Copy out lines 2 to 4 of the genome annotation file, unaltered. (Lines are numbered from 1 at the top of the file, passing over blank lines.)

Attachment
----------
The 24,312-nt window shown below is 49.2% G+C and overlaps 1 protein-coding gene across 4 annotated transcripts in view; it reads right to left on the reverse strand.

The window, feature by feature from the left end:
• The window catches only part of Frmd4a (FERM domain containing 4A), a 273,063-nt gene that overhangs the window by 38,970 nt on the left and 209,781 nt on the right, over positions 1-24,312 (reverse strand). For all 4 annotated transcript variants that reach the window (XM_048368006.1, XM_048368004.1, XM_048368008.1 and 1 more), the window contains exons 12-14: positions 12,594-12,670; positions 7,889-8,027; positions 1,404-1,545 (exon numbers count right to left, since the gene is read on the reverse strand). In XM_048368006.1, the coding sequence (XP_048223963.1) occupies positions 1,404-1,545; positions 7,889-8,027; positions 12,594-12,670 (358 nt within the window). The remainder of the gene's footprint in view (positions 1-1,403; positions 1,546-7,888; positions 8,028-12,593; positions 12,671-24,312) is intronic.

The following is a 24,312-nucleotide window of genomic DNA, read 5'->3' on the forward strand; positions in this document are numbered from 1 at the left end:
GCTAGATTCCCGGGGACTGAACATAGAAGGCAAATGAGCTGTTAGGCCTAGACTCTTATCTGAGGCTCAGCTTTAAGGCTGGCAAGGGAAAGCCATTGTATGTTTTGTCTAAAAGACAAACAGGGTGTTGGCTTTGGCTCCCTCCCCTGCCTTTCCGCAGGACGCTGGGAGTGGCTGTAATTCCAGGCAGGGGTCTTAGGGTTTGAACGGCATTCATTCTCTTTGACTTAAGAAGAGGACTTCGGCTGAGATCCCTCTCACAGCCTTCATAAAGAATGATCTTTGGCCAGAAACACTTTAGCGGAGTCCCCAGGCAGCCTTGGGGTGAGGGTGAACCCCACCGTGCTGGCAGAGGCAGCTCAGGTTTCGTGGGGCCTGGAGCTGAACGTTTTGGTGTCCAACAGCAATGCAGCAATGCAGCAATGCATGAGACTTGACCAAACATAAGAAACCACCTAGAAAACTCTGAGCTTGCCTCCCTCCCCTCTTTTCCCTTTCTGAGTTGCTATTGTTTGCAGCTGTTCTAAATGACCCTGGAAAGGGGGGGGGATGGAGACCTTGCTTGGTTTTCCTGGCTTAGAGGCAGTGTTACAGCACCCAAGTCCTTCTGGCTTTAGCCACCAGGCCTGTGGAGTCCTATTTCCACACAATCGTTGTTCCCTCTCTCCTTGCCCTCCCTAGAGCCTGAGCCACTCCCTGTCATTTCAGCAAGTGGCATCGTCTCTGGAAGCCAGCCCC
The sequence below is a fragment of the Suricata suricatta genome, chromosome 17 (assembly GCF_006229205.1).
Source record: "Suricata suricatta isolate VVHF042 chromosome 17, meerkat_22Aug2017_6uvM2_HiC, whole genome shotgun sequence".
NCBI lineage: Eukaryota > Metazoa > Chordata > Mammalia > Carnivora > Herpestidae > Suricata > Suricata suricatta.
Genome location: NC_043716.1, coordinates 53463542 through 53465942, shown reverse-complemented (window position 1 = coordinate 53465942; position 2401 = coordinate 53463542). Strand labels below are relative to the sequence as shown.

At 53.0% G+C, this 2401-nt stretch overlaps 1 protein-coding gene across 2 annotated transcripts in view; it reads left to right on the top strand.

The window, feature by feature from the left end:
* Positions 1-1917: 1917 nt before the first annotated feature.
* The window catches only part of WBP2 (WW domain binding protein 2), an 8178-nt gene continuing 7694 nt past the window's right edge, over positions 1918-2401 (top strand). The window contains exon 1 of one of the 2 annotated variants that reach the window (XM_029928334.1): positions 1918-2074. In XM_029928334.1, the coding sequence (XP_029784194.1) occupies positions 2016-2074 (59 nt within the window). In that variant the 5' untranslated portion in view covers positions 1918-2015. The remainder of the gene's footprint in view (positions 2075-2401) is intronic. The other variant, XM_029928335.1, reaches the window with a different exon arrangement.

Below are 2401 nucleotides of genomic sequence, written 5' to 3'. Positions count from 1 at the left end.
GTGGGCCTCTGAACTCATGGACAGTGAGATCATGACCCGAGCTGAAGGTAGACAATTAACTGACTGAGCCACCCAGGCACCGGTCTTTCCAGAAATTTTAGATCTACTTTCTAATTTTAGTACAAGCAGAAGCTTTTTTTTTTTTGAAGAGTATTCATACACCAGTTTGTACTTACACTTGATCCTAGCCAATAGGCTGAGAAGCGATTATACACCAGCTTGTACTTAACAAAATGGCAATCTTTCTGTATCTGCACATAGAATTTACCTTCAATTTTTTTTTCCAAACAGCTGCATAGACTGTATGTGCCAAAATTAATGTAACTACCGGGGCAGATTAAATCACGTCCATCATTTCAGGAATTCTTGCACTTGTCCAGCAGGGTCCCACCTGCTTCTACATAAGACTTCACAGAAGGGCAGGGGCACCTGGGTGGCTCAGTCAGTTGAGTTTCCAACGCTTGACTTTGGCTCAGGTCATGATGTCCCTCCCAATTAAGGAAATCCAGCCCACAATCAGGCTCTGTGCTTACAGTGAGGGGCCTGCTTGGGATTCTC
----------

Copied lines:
The window, feature by feature from the left end:
• The window catches only part of Frmd4a (FERM domain containing 4A), a 273,063-nt gene that overhangs the window by 38,970 nt on the left and 209,781 nt on the right, over positions 1-24,312 (reverse strand). For all 4 annotated transcript variants that reach the window (XM_048368006.1, XM_048368004.1, XM_048368008.1 and 1 more), the window contains exons 12-14: positions 12,594-12,670; positions 7,889-8,027; positions 1,404-1,545 (exon numbers count right to left, since the gene is read on the reverse strand). In XM_048368006.1, the coding sequence (XP_048223963.1) occupies positions 1,404-1,545; positions 7,889-8,027; positions 12,594-12,670 (358 nt within the window). The remainder of the gene's footprint in view (positions 1-1,403; positions 1,546-7,888; positions 8,028-12,593; positions 12,671-24,312) is intronic.

The following is a 24,312-nucleotide window of genomic DNA, read 5'->3' on the forward strand; positions in this document are numbered from 1 at the left end: